In the midst of all these words, God waits for us in silence.  Let us reflect God’s silence in a different type of prayer:


<Silence>


Now join me and the entire church as we pray using the words of Jesus, saying, “Our Father who art in heaven, hallowed be thy name.  Thy kingdom come, thy will be done on earth, as it is in heaven. Give us this day our daily bread and forgive us our sins as we forgive those who sin against us.  And lead us not into temptation but deliver us from evil.  For thine is the kingdom and the power and glory forever, Amen!”


A few announcements:


  • The first of our three special offerings this month will benefit the Host-a-family project in the greater Oregon and Stoughton area.  Your gifts will purchase Christmas gifts for children who might otherwise receive no gift this year.  You can make your check payable to the church with a note indicating that it is for the Host-a-Family project.  Thank you!
  • There will be a Christmas Eve service of readings and music posted to Facebook starting at 3:00 pm on the 24th.  A small advantage to these days of separation is that you can participate in that service of worship at whatever time best serves you and your family – so long as that is no earlier than 3 pm!  Blessings!
  • There will be further word about Confirmation Sunday and the reception of new members, and a brief service of farewell for both you and me later in the month.  Stay tuned for more information.  


Our closing hymn is not a traditional Advent hymn – it a hymn of hope and comfort.  Listen to these powerful words of hope from Be Still, My Soul!


Be Still, My Soul – 451 (verses 1 & 2)


Now hear these words of commissioning and benediction:  In the midst of trouble, there is God.  In the midst of fear and despair, there is Christ.  In the midst of loss, there is the gift of love.  My friends, God loves us and never leaves us.  Go into the world confident of God’s presence and God’s help and be determined to offer that same love and help for all.  Go, my friends.  God is coming and sometimes she comes through you!  Thanks be to God!  Amen!


God Be With You – Becky


Postlude








29 November 2020

posted Dec 2, 2020, 5:04 PM by Cameron Hubanks

Zwingli United Church of Christ

Paoli, Wisconsin

29 November 2020 – Advent 1

Isaiah 64:1-9


MIXED FEELINGS


Prelude – Becky


Good morning, and welcome to Advent worship at Zwingli United Church of Christ in Paoli, Wisconsin!


Most of you watching and listening in on this service are part of the community of this church.  But if someone has referred you to this site, or you just stumbled onto it, we want you to know how pleased we are to include you in our common walk of faith.  At Zwingli Church we always start worship by announcing that “Whoever you are and wherever you are on life’s journey, YOU are welcome here!”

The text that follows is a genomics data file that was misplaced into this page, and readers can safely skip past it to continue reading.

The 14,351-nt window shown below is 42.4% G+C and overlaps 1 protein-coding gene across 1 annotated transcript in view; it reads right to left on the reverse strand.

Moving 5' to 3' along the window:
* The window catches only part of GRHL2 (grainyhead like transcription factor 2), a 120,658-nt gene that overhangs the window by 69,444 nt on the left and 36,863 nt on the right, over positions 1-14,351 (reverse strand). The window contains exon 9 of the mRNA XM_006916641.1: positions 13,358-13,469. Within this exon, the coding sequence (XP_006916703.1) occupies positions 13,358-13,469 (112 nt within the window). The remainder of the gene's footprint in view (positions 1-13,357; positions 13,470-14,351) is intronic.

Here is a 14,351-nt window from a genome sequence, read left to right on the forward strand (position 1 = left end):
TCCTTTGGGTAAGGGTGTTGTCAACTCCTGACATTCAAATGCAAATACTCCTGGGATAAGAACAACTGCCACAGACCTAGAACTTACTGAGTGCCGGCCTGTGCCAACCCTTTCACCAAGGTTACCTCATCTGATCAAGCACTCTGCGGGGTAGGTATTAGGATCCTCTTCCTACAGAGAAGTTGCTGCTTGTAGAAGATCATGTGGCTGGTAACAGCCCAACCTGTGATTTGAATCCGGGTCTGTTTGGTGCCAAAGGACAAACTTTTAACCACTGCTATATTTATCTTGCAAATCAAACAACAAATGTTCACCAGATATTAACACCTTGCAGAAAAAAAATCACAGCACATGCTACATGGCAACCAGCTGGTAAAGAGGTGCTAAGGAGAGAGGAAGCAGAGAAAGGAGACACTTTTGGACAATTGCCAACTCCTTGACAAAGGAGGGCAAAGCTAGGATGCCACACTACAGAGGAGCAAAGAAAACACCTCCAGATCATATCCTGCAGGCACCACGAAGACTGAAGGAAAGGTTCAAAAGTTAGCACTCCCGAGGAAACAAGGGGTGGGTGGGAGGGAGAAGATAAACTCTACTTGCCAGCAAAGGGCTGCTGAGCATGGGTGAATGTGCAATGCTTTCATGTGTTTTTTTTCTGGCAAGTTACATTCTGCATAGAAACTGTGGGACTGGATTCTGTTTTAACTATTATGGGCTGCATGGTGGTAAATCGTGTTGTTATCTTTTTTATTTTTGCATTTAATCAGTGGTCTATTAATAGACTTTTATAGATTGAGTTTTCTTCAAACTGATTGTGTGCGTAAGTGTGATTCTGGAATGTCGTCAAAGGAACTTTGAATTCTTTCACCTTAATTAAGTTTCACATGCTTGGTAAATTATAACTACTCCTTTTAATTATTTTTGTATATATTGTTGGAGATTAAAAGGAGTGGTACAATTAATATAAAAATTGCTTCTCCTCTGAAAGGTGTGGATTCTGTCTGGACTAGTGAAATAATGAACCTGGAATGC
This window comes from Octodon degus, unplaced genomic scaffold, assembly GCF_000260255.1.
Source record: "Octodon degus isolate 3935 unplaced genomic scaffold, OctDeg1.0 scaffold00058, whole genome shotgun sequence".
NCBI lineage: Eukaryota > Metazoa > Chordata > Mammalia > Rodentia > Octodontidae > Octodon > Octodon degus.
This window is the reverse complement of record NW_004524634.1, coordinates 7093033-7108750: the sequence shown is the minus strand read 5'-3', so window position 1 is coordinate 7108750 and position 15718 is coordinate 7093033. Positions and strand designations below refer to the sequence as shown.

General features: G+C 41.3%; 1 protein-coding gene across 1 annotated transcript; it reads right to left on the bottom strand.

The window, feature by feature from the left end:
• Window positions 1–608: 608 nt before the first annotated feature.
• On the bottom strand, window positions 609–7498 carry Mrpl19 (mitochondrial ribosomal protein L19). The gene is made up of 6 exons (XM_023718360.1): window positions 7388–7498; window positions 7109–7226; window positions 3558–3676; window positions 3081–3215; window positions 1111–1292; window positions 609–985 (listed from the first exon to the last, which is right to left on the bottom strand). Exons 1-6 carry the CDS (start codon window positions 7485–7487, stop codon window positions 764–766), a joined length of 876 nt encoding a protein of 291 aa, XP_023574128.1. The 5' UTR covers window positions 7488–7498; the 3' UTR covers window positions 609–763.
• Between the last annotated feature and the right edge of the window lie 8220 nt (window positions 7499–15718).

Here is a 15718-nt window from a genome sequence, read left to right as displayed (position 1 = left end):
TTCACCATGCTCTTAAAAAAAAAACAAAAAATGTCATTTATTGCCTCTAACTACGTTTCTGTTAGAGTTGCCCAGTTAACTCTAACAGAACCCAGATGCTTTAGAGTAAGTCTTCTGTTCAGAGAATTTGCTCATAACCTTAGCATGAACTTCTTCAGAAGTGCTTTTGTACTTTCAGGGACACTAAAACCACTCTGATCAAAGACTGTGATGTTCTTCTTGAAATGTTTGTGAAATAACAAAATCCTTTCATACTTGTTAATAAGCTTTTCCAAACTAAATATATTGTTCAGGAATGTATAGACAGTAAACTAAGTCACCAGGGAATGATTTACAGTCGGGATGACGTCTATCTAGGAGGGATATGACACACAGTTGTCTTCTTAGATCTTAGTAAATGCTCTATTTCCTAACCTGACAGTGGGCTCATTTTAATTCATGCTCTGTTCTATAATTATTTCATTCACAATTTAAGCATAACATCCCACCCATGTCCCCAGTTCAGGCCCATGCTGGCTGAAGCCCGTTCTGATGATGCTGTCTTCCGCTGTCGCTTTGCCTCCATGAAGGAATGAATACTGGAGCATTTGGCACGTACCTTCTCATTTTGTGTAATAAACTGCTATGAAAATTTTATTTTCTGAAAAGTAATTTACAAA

Today (if you are watching on Sunday, November 29) is the first Sunday in Advent.  Advent is a 4-week period that leads up to Christmas.  Even in this pandemic-stricken year, I am sure most of you are already anticipating (or dreading) a long list of things to get done before Christmas Day.  The things on your to-do list – shopping and baking, decorating and card-writing, and so on – are common to the tasks that precede any big event.  But Advent isn’t about any of those things.  Advent is a time to get clearer about the presence of God.  During Advent we challenge ourselves to think clearly and deeply about the baby in the manger – and find ourselves in fascinated awe that the infinite and eternal God of the universe would choose to come to earth as a poor and helpless child, born to nobody parents in a nowhere kind of town.  Why would God do such a thing?  It is that question and others of similar ilk we will consider during these coming weeks.


In the meantime, we also do well to remind ourselves that the infant in the manger grew up.  He grew up to live a life of grace and teaching and challenge.  Sunday after Sunday we gather to consider his life and teaching because in so doing, we expect to be transformed into the people of God.  Join me in singing our opening song, “Open our Eyes, Lord, We Want to See Jesus.”


Open Our Eyes, Lord – Becky


Please join in this opening prayer:  Holiest God of presence and love, we would meet you today and be transformed by your grace.  Give us eyes to see things that are deeply true, but often misunderstood or even completely missed – things having to do with the ways you work in our world and in our lives.  This we pray in hope and determination, Amen!